Its unique, Rothschild said, because it is the Yankees and everyone knows what that means.

Patrick Mooney is CSNChicago.com's Cubs beat writer. Follow Patrick on Twitter @CSNMooney for up-to-the-minute Cubs news and views.

Cubs Talk Podcast: Is there change coming to baseball's diversity problem?

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USA TODAY

Cubs Talk Podcast: Is there change coming to baseball's diversity problem?

While trying to get the season going, the MLB and baseball as a whole are starting to address another problem: the lack of diversity. NBCS Cubs reporter Maddie Lee is joined by former Cub and professor Doug Glanville, Laurence Holmes and Eugene McIntosh of "The Bigs" to discuss ways MLB and baseball need to address the issues and how they can benefit from it.

(2:00) - Ian Desmond's comments really struck a chord in baseball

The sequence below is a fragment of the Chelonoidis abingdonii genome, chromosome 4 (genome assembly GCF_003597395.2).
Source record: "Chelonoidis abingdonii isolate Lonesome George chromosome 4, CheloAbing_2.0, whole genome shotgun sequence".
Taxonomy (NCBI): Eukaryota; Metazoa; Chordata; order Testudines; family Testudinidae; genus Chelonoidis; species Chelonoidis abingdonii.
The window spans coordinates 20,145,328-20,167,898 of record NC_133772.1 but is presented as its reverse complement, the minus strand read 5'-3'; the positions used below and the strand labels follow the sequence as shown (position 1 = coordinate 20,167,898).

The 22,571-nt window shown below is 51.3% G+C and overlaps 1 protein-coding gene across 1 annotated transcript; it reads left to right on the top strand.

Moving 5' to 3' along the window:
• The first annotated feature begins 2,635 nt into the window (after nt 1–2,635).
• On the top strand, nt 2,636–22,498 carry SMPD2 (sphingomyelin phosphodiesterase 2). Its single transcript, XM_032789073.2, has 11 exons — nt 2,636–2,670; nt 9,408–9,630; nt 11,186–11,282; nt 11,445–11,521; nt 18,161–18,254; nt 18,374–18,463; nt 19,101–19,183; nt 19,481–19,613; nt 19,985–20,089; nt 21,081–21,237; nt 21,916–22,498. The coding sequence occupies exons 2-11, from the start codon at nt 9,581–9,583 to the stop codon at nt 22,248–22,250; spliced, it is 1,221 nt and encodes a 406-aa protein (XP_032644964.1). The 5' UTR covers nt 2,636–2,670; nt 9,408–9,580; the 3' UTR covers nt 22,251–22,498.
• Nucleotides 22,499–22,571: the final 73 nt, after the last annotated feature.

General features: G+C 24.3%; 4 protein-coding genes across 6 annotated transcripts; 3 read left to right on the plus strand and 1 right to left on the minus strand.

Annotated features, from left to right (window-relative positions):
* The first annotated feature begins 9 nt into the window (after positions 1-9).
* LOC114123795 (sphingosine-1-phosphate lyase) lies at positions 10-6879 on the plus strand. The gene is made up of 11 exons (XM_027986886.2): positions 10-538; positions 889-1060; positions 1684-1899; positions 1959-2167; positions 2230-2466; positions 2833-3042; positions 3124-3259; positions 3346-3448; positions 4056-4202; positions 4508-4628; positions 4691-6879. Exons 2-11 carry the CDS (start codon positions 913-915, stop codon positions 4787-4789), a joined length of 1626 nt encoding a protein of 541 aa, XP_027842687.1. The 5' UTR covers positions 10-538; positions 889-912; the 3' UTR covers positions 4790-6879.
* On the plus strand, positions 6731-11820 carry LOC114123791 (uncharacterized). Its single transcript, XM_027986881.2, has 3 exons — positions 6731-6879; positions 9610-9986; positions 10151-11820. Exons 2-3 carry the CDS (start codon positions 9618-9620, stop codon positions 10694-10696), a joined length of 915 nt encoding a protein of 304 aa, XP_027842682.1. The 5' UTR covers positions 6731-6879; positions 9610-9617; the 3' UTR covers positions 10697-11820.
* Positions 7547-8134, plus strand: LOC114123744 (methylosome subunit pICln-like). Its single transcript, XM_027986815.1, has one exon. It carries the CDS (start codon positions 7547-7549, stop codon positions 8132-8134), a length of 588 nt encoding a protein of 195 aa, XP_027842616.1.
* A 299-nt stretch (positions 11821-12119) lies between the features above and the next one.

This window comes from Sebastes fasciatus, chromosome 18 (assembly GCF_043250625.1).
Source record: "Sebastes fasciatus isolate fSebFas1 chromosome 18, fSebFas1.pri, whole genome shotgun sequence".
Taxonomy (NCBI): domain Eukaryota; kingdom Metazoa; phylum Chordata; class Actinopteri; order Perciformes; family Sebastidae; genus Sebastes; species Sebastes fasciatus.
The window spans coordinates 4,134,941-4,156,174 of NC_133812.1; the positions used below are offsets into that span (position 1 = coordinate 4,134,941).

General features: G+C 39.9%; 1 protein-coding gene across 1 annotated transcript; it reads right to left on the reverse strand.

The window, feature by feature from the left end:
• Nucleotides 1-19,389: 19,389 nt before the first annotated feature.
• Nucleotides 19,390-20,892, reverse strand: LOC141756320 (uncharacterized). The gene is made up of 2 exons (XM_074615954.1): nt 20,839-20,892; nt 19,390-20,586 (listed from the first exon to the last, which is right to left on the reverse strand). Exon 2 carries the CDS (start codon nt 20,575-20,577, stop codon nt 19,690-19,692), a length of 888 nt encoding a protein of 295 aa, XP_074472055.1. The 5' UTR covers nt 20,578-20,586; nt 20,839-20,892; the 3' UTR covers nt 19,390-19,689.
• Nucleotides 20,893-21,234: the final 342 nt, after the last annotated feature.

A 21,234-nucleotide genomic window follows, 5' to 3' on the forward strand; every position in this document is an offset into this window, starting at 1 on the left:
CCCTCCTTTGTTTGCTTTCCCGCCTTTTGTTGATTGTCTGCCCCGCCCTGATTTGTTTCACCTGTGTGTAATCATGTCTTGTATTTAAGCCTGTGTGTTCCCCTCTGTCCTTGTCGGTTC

(12:06) - Youth baseball for young Black athletes

(26:09) - Glanville remembers being the only Black athlete on teams in MLB

Click to download the MyTeams App for the latest Cubs news and analysis.

(30:14) - Current Black players in majors are still dealing with racism

(32:26) - Ways Theo Epstein is trying to help find solutions to the lack of diversity in baseball

Listen here or below.

Cubs Talk Podcast

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Race and baseball: For a young Doug Glanville, 'Baseball was diplomacy'

Race and baseball: For a young Doug Glanville, 'Baseball was diplomacy'

Doug Glanville remembers watching a teammate get kicked in the chest after a High School baseball game fraught with racial tension.

“Thank goodness my coach was really quick,” the former Cub said on the Cubs Talk Podcast this week. “The bus was right there. And all he could do was whisk people onto the bus because the last thing he needed was a brawl with young high school Black kids and this angry white mob of workers throwing N-words at us.”